Two Weeks with Royal Enfield’s Continental GT 650
For a brand that wears the title of “oldest motorcycle brand in continuous production”, Royal Enfield sure has a lot of history to draw from. Founded in 1901, the English builder produced some of the most iconic models in motorcycle history, including the Clipper, Crusader, Bullet, and Interceptor.
In 1955 they partnered with Madras Motors and established Enfield India, an off-shoot which would see Bullets being built and sold throughout India. Unfortunately, the British marquee closed its UK doors in 1971, but the Indian side of things has since soldiered on producing millions of classic Enfields over the decades.
Whilst the look of the old models always turned a head or two, many thought the bikes were a few cubic centimetres short of a good time. So in 2015, Royal Enfield purchased the famous Harris Performance, and the teams started to develop a brand new platform for the global market.
Fast forward to 2019 and Australia has just started taking deliveries of the new babies. Based on a new 650cc parallel twin cylinder engine and a classically-styled tubular steel frame, the new Continental GT is one side of the exciting new Royal Enfield coin, and I was lucky enough to have two weeks of play with the cafe racer.
At first glance, it’s clear to see the Continental GT wears its heart on its sleeve. The new 650 shares a similar profile to the old 250 GT of yesteryear but with splashes of modern touches throughout the canvas. My “Ice Queen” white fuel tank wore a modern “R” logo, doing away with the traditional motif, saving that for the engine casing.
Clip-on bars and rear-sets give the GT a classic cafe stance which would do it’s 1960s brothers and sisters proud and the upswept pipes are the icing on a very handsome cake.
Sitting between your legs is the Continental GT’s heart and soul: the 650 Parallel Twin. With minimal components and some clever engineering, the new donk performs as well as it looks. Unlike most modern engines, the lightweight motor isn’t covered in plastic covers or an inaccessible tubular prison, it sits low and proud inviting you to have a poke around.
In its standard trim, the fuel-injected motor produces a respectable 47 horsepower, and with a combination of air and oil cooling, you won’t have any issues heat soaking in summer traffic.
Firing up the GT produces a nice purr, which is subtle enough not to wake up the neighbours but deep enough to give you a little grin. Gear selections are surprisingly short and accurate, putting more expensive competitors to shame. Riding through the city is a breeze with the six speed transmission, and even riders that are new to the scene won’t find an easier box to navigate.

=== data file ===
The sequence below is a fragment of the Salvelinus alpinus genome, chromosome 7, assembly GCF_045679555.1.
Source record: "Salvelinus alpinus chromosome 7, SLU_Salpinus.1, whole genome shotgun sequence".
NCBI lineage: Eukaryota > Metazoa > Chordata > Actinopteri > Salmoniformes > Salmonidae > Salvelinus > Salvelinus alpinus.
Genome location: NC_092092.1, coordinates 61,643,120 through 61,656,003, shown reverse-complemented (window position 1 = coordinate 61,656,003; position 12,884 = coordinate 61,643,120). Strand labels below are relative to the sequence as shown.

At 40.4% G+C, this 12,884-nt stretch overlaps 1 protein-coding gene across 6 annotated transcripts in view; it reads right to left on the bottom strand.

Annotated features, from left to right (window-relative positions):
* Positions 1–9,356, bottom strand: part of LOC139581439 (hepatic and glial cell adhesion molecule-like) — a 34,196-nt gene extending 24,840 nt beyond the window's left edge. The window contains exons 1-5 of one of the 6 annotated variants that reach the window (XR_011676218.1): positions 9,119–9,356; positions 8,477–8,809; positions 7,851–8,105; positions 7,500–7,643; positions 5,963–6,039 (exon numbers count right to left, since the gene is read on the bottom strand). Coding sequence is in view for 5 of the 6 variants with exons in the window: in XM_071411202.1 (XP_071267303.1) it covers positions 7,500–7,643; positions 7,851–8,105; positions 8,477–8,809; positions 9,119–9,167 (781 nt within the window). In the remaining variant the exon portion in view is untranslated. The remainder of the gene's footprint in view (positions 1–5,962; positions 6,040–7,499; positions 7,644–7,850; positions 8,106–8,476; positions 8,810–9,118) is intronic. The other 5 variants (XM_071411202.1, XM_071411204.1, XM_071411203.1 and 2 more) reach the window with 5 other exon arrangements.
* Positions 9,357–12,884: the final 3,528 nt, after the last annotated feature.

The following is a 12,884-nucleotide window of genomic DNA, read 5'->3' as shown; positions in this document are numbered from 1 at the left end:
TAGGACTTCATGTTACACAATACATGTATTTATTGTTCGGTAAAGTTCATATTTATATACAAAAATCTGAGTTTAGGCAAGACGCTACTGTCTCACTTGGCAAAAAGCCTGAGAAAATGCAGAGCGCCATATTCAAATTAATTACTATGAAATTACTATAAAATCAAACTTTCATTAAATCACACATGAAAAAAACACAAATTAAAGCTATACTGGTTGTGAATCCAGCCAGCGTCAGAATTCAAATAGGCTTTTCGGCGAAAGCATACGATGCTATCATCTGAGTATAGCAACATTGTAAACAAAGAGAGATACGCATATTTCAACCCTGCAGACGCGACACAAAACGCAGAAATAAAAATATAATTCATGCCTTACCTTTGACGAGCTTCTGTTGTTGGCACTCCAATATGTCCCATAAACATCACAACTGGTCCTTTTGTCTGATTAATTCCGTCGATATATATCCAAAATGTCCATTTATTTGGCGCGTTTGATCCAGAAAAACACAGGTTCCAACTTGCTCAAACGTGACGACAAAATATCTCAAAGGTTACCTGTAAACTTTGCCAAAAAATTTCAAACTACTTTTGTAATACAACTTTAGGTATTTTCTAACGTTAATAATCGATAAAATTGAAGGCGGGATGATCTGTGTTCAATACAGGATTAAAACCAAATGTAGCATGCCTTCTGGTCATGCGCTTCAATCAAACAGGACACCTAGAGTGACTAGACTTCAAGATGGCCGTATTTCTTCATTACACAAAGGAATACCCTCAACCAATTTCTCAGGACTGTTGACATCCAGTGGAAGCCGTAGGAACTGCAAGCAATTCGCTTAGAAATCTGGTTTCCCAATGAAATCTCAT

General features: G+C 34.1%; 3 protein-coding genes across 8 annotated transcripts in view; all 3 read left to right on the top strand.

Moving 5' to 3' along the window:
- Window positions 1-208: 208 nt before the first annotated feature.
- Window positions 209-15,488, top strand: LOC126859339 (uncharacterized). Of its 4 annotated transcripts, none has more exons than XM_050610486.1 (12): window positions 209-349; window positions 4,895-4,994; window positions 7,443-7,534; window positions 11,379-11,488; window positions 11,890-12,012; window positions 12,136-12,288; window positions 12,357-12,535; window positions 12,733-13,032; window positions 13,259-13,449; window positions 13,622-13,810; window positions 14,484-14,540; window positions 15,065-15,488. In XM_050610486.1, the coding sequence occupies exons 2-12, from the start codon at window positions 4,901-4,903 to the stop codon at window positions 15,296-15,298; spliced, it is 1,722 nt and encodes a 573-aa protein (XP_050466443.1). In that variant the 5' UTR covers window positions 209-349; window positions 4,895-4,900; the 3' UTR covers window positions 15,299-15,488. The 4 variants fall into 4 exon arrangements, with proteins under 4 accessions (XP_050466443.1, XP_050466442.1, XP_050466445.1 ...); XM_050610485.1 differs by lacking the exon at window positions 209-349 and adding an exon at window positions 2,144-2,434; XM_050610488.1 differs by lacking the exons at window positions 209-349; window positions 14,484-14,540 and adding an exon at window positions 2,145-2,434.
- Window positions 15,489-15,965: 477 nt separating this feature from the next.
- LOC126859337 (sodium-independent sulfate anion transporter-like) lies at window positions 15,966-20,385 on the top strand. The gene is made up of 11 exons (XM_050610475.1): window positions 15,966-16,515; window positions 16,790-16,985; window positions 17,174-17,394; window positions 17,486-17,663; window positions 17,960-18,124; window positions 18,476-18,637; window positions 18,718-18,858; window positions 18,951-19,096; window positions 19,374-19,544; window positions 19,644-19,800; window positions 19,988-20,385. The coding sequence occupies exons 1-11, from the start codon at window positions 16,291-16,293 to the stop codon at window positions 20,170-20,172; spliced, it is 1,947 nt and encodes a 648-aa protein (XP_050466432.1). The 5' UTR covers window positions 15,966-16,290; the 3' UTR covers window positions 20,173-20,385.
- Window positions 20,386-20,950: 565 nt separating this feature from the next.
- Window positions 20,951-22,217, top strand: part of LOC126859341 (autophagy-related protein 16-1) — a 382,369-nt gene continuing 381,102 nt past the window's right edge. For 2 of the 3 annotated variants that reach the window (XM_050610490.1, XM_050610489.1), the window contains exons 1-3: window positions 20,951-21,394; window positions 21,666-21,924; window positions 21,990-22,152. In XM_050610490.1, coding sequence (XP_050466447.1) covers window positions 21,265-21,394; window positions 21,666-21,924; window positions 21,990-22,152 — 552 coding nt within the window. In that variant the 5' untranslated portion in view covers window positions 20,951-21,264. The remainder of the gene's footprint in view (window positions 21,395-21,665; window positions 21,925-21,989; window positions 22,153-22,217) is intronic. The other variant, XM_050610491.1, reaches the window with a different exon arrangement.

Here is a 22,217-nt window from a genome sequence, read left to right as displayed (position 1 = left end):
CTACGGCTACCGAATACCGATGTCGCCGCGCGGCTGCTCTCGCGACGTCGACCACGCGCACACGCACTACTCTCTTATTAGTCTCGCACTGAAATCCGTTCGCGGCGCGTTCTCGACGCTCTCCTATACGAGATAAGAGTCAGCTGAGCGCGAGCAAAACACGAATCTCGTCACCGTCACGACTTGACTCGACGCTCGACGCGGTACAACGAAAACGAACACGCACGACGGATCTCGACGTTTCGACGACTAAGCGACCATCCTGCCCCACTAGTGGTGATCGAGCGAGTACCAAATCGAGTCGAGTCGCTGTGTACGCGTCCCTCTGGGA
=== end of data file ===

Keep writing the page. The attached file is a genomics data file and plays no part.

Overall, the engine and gearbox are very hard to fault for this style of bike, especially at this price point. Torque is ample across the rev range, giving you enough wiggle room to overtake, pull away from lights and even take a pillion on the back.
But the Continental GT is not strictly a city bike by any means. With a 24-degree rake, plenty of ground clearance and a tasty lean angle, the cafe chassis is a playful pup. The acquisition of Harris Performance really shines through when you get out into the twisty stuff. Front end inputs are very responsive and on the lighter side, resulting in a sense of agility that gets more addictive the longer you ride.
The ABS assisted Bybre brakes (short for ‘By Brembo’) are never too obtrusive under hard braking and while they’re not providing superbike levels of stopping power, they’re a universe apart from the old drum brakes worn by its grandparents. If there was one small area of improvement in the chassis, it would be the suspension. While the rear piggyback reservoirs are adjustable and do a decent job under compression, I found the front to be slightly underdamped, resulting in the occasional jarring on some smaller holes it should have taken care of.
As a commuter, the Continental GT is a no brainer. It’s more fun, looks cooler, is cheaper and more convenient than public transport. It lane filters easily, has enough poke to get you off the lights quickly, and that combination of engine and gearbox is a tango that’s hard to beat. Take it out of the city and it’s just as proficient. Agile, zippy, predictable and enough grunt to pull you up mountain passes.
The Continental GT is the bike that Royal Enfield fans deserve. It’s a happy-go-lucky, leave your ego at the door, keep it simple, kind of fun.
When you factor in a 3-year unlimited km warranty and 24/7 roadside assistance, all for AUD$9,990, it should be a no brainer.